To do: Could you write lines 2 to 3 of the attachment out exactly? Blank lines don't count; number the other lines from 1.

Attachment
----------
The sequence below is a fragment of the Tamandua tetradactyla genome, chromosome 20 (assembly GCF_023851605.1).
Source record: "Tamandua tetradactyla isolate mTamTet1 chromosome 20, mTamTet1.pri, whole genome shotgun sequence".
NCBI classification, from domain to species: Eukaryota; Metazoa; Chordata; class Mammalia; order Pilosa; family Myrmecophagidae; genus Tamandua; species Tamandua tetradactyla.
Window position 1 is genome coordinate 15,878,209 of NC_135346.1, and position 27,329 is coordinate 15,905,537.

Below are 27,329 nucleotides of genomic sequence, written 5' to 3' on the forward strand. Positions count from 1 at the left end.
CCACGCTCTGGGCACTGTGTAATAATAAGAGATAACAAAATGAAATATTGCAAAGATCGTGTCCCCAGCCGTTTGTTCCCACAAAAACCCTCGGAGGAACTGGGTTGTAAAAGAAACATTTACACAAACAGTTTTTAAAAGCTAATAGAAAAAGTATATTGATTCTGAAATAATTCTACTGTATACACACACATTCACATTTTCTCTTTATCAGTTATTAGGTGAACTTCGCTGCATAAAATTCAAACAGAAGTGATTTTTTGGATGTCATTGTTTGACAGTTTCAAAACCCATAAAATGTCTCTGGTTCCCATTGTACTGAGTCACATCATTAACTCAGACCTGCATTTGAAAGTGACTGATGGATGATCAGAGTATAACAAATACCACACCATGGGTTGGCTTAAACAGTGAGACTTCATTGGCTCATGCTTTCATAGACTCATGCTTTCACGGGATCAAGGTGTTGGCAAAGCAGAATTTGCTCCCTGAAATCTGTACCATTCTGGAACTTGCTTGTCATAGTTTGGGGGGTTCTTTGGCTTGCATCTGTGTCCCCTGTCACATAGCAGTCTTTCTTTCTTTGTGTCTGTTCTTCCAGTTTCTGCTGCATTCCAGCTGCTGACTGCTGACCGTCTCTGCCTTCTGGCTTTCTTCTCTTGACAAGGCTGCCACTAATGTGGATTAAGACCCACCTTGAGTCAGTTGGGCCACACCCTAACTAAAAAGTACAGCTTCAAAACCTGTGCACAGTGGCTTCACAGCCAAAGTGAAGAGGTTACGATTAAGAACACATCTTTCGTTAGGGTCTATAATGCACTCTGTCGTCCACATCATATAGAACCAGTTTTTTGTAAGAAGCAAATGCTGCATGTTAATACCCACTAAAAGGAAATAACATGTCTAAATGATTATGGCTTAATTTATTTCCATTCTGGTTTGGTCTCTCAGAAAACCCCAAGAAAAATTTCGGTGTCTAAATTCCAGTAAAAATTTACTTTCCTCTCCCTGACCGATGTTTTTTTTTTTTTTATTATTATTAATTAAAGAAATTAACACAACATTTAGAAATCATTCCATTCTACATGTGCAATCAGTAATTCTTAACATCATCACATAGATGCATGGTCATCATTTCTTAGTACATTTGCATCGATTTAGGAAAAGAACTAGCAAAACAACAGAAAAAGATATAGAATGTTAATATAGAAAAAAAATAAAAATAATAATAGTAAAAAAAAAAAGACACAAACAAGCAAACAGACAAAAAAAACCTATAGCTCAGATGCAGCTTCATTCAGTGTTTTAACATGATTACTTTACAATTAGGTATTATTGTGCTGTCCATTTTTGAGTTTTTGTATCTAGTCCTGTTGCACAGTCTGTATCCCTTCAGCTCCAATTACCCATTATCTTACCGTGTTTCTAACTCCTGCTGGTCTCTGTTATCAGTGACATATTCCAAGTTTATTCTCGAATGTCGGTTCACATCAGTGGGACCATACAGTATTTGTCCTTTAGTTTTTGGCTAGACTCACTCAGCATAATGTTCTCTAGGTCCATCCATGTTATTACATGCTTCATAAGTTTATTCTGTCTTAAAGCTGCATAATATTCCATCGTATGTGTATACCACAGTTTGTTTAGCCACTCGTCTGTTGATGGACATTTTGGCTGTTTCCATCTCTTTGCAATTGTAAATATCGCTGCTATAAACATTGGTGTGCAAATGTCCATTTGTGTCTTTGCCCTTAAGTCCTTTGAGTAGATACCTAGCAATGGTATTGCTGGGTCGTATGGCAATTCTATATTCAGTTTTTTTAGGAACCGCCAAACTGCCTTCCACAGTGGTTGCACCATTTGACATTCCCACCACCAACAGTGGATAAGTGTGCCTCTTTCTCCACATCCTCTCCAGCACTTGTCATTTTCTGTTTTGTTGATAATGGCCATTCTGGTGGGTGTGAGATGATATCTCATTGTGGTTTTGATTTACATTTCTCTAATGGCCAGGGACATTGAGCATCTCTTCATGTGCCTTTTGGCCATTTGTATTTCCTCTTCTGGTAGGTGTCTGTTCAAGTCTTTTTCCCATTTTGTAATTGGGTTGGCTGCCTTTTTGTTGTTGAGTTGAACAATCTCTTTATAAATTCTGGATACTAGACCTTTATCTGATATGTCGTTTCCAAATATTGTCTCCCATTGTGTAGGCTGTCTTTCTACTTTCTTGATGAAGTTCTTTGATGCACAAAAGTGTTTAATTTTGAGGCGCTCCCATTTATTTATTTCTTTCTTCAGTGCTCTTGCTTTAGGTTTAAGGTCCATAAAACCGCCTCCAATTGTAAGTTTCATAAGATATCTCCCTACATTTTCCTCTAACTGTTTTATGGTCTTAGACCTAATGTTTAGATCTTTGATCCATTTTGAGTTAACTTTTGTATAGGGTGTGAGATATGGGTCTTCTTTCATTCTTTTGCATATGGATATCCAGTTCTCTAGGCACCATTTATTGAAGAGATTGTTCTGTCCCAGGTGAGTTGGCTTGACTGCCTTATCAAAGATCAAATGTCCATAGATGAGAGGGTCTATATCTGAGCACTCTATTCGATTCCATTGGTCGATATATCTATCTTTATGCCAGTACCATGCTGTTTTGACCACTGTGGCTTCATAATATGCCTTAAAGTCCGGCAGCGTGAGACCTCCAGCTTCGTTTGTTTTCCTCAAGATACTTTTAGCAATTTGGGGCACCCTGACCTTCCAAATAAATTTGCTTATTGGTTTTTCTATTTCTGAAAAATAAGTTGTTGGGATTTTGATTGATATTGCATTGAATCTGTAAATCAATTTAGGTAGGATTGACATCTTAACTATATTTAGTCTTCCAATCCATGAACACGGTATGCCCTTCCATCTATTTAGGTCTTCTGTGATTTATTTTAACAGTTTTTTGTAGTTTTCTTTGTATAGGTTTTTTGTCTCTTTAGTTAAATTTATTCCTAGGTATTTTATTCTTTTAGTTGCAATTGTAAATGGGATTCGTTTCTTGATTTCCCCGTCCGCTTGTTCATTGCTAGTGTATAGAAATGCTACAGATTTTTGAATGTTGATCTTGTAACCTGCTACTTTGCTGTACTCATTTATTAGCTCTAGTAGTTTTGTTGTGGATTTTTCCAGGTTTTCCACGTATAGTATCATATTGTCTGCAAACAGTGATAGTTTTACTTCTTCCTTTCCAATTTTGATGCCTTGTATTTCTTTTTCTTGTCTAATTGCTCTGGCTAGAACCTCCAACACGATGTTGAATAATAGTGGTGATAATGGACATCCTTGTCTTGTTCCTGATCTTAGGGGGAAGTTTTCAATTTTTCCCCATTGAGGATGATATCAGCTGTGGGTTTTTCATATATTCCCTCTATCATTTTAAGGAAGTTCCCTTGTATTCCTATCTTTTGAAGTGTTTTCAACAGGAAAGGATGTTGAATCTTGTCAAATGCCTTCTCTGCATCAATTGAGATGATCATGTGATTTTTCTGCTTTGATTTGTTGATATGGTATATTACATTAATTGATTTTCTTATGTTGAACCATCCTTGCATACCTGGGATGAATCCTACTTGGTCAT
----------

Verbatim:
Source record: "Tamandua tetradactyla isolate mTamTet1 chromosome 20, mTamTet1.pri, whole genome shotgun sequence".
NCBI classification, from domain to species: Eukaryota; Metazoa; Chordata; class Mammalia; order Pilosa; family Myrmecophagidae; genus Tamandua; species Tamandua tetradactyla.